SA hit as needle found in strawberry punnet
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The punnet was immediately returned to the store, prompting staff to pull the remaining stock from the shelves, and authorities were called in.
Another three Foodland stores managed by the same owners immediately removed the product, a Klose’s spokesman told The Advertiser last night.
Police urged anyone who bought Mal’s Black Label strawberries from Foodland at Littlehampton to check the fruit before consumption.
The discovery comes days after a Mid North man told The Advertiser he found two needles in a punnet of Queensland strawberries sold at a supermarket in Jamestown.
He claims he then found a safety pin in a replacement punnet, resulting in an altercation to which police were called.
Both SA Health and SA Police doubted his claims because up until yesterday there had been no reports of needles found in strawberries in this state.
There were unconfirmed reports last night that contaminated strawberries were found in Tasmania.
Mal’s Black Label strawberries is a small grower based in Gingin, north of Perth. The company is believed to export its produce to the east coast through a third-party seller.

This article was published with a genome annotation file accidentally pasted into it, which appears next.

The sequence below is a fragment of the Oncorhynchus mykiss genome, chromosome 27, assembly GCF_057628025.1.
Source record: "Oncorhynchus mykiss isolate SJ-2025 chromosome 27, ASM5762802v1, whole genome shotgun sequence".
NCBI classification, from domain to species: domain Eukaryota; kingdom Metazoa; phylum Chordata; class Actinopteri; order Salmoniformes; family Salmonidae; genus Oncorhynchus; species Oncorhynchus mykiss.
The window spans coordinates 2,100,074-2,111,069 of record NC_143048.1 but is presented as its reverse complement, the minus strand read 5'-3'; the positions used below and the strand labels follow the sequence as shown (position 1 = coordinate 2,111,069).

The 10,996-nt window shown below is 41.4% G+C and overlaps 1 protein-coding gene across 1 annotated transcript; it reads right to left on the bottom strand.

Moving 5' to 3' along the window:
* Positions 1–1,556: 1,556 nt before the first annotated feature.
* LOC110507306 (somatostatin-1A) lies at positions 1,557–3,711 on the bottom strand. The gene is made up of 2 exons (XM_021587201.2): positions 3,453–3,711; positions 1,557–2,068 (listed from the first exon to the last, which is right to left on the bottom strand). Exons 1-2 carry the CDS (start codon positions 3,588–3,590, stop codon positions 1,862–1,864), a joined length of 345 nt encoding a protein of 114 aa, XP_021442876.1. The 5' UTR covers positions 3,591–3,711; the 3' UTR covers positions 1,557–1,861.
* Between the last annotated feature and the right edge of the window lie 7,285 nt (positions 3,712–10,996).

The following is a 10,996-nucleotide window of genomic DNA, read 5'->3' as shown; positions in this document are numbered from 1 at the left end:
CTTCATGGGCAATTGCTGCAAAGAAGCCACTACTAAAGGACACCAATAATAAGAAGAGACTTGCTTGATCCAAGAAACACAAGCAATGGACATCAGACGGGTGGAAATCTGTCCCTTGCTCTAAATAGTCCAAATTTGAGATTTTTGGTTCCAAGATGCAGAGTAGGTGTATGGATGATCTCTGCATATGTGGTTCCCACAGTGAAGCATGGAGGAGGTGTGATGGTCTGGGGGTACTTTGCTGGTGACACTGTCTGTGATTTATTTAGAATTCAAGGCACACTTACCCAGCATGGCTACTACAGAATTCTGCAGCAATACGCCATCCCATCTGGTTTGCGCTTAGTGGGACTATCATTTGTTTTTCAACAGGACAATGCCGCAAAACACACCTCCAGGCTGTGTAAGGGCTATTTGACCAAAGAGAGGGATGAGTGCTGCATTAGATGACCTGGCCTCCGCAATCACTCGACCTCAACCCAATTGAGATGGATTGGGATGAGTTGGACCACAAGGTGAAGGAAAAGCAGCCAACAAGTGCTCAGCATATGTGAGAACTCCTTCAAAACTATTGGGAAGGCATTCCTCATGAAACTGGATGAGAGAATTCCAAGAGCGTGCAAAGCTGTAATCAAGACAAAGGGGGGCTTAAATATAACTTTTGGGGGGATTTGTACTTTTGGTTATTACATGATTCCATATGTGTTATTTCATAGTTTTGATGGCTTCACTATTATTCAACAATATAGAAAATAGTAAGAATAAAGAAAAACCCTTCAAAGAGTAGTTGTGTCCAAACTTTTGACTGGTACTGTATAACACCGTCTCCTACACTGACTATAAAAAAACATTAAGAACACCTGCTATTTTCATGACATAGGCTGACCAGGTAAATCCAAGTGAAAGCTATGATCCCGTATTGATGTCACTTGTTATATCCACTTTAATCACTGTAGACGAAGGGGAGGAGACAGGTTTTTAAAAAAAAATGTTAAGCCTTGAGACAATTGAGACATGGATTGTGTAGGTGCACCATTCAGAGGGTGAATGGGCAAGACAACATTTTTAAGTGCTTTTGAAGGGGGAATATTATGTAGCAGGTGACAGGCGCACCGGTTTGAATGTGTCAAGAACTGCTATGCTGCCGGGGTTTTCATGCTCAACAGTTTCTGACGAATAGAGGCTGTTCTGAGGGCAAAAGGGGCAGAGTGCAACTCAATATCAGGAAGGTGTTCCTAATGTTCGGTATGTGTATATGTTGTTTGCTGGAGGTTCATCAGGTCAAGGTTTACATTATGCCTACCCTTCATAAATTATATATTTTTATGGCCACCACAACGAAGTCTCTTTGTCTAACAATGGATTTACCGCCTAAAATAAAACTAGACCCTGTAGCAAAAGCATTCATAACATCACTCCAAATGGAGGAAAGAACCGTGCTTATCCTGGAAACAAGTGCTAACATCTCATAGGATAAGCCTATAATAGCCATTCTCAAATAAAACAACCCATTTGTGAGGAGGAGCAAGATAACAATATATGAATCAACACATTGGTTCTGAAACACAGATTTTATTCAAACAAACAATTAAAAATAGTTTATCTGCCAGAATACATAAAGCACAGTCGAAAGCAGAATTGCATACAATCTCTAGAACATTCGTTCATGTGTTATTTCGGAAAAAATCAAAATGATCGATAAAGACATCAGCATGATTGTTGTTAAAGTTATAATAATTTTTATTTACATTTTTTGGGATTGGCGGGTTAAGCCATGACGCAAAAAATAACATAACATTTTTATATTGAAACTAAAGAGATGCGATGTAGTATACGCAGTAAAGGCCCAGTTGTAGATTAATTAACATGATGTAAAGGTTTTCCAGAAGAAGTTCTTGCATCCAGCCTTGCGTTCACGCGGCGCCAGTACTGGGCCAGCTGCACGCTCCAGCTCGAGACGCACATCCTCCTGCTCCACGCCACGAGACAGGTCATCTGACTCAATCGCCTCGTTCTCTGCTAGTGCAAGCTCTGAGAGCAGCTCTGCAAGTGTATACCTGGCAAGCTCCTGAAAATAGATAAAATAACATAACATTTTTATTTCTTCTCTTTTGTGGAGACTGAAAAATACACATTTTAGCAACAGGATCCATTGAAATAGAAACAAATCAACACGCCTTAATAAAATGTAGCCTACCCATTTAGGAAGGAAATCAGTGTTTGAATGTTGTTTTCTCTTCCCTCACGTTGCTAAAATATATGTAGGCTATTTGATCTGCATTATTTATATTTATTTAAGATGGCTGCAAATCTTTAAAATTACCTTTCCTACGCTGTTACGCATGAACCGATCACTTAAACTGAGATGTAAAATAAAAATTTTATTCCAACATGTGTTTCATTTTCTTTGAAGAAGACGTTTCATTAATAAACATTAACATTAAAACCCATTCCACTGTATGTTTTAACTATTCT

Danny Holdsworth, marketing manager for the WA grower, said the report of the needles being found were “devastating” for the company.
“I would say it’s a copycat thing,” he said.
“It’s not that hard to go into a store and put a needle in a punnet of strawberries.”
The Queensland State Government has already announced a $100,000 reward for information leading to the arrest and conviction of anyone responsible for the strawberry contamination. Most of the estimated 80 strawberry farms in Queensland are in the Sunshine Coast, Bundaberg and Moreton Bay regions.
Some retailers have slashed the price of strawberries to as little as 25c a punnet to shift them from their shelves.
Sabotaged punnets have been reported as far north as Townsville and as far south as Victoria.
But health authorities are reluctant to detail numbers and locations of spiked strawberries, fearing this may encourage copycats.
SA Health advises consumers with concerns about other brands of strawberries to cut them before eating.
Tainted fruit should be immediately reported to police on 131 444.
Anyone with information on people responsible for contaminating fruit should contact Crime Stoppers on 1800 333 000.